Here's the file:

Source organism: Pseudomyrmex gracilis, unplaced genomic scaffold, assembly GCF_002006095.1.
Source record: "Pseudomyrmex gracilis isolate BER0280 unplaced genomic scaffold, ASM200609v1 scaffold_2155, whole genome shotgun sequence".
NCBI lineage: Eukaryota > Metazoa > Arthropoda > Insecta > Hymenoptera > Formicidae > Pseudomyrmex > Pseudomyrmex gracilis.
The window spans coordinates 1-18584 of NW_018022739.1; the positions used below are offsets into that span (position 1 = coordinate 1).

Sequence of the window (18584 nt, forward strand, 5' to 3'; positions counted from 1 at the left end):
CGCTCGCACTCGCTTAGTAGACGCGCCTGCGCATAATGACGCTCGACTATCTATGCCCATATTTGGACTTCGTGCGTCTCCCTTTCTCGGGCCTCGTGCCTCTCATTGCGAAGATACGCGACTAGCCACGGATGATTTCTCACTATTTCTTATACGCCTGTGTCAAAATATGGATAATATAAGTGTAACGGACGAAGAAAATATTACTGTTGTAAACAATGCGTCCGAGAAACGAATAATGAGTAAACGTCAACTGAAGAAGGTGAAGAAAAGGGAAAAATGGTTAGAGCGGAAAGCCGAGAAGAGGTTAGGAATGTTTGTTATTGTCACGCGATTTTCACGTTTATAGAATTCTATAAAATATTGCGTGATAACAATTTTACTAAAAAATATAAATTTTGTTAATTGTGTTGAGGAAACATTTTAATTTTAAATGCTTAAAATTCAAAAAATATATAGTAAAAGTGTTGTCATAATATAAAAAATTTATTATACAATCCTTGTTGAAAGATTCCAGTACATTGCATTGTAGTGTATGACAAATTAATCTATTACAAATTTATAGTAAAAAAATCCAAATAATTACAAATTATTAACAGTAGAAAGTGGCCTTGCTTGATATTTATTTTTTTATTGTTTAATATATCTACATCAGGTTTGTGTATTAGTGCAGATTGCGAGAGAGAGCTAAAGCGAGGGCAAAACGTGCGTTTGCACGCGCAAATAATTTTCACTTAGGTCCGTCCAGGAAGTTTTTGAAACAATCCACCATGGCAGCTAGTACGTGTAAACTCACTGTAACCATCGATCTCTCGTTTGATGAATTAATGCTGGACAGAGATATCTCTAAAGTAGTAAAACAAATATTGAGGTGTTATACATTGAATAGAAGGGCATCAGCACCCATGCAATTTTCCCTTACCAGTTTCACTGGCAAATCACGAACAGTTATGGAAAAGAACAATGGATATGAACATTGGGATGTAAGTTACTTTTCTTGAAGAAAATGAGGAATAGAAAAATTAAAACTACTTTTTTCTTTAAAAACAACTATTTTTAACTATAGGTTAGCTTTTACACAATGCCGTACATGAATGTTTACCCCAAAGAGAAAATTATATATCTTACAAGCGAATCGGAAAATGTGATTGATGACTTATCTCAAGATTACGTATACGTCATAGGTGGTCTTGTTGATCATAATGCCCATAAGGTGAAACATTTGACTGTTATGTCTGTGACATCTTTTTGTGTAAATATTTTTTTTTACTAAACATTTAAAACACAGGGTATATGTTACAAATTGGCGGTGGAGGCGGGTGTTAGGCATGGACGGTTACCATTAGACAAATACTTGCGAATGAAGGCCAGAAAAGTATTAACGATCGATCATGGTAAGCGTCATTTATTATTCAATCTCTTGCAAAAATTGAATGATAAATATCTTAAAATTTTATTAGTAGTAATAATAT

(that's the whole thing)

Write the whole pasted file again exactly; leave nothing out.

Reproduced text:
Source organism: Pseudomyrmex gracilis, unplaced genomic scaffold, assembly GCF_002006095.1.
Source record: "Pseudomyrmex gracilis isolate BER0280 unplaced genomic scaffold, ASM200609v1 scaffold_2155, whole genome shotgun sequence".
NCBI lineage: Eukaryota > Metazoa > Arthropoda > Insecta > Hymenoptera > Formicidae > Pseudomyrmex > Pseudomyrmex gracilis.
The window spans coordinates 1-18584 of NW_018022739.1; the positions used below are offsets into that span (position 1 = coordinate 1).

Sequence of the window (18584 nt, forward strand, 5' to 3'; positions counted from 1 at the left end):
CGCTCGCACTCGCTTAGTAGACGCGCCTGCGCATAATGACGCTCGACTATCTATGCCCATATTTGGACTTCGTGCGTCTCCCTTTCTCGGGCCTCGTGCCTCTCATTGCGAAGATACGCGACTAGCCACGGATGATTTCTCACTATTTCTTATACGCCTGTGTCAAAATATGGATAATATAAGTGTAACGGACGAAGAAAATATTACTGTTGTAAACAATGCGTCCGAGAAACGAATAATGAGTAAACGTCAACTGAAGAAGGTGAAGAAAAGGGAAAAATGGTTAGAGCGGAAAGCCGAGAAGAGGTTAGGAATGTTTGTTATTGTCACGCGATTTTCACGTTTATAGAATTCTATAAAATATTGCGTGATAACAATTTTACTAAAAAATATAAATTTTGTTAATTGTGTTGAGGAAACATTTTAATTTTAAATGCTTAAAATTCAAAAAATATATAGTAAAAGTGTTGTCATAATATAAAAAATTTATTATACAATCCTTGTTGAAAGATTCCAGTACATTGCATTGTAGTGTATGACAAATTAATCTATTACAAATTTATAGTAAAAAAATCCAAATAATTACAAATTATTAACAGTAGAAAGTGGCCTTGCTTGATATTTATTTTTTTATTGTTTAATATATCTACATCAGGTTTGTGTATTAGTGCAGATTGCGAGAGAGAGCTAAAGCGAGGGCAAAACGTGCGTTTGCACGCGCAAATAATTTTCACTTAGGTCCGTCCAGGAAGTTTTTGAAACAATCCACCATGGCAGCTAGTACGTGTAAACTCACTGTAACCATCGATCTCTCGTTTGATGAATTAATGCTGGACAGAGATATCTCTAAAGTAGTAAAACAAATATTGAGGTGTTATACATTGAATAGAAGGGCATCAGCACCCATGCAATTTTCCCTTACCAGTTTCACTGGCAAATCACGAACAGTTATGGAAAAGAACAATGGATATGAACATTGGGATGTAAGTTACTTTTCTTGAAGAAAATGAGGAATAGAAAAATTAAAACTACTTTTTTCTTTAAAAACAACTATTTTTAACTATAGGTTAGCTTTTACACAATGCCGTACATGAATGTTTACCCCAAAGAGAAAATTATATATCTTACAAGCGAATCGGAAAATGTGATTGATGACTTATCTCAAGATTACGTATACGTCATAGGTGGTCTTGTTGATCATAATGCCCATAAGGTGAAACATTTGACTGTTATGTCTGTGACATCTTTTTGTGTAAATATTTTTTTTTACTAAACATTTAAAACACAGGGTATATGTTACAAATTGGCGGTGGAGGCGGGTGTTAGGCATGGACGGTTACCATTAGACAAATACTTGCGAATGAAGGCCAGAAAAGTATTAACGATCGATCATGGTAAGCGTCATTTATTATTCAATCTCTTGCAAAAATTGAATGATAAATATCTTAAAATTTTATTAGTAGTAATAATAT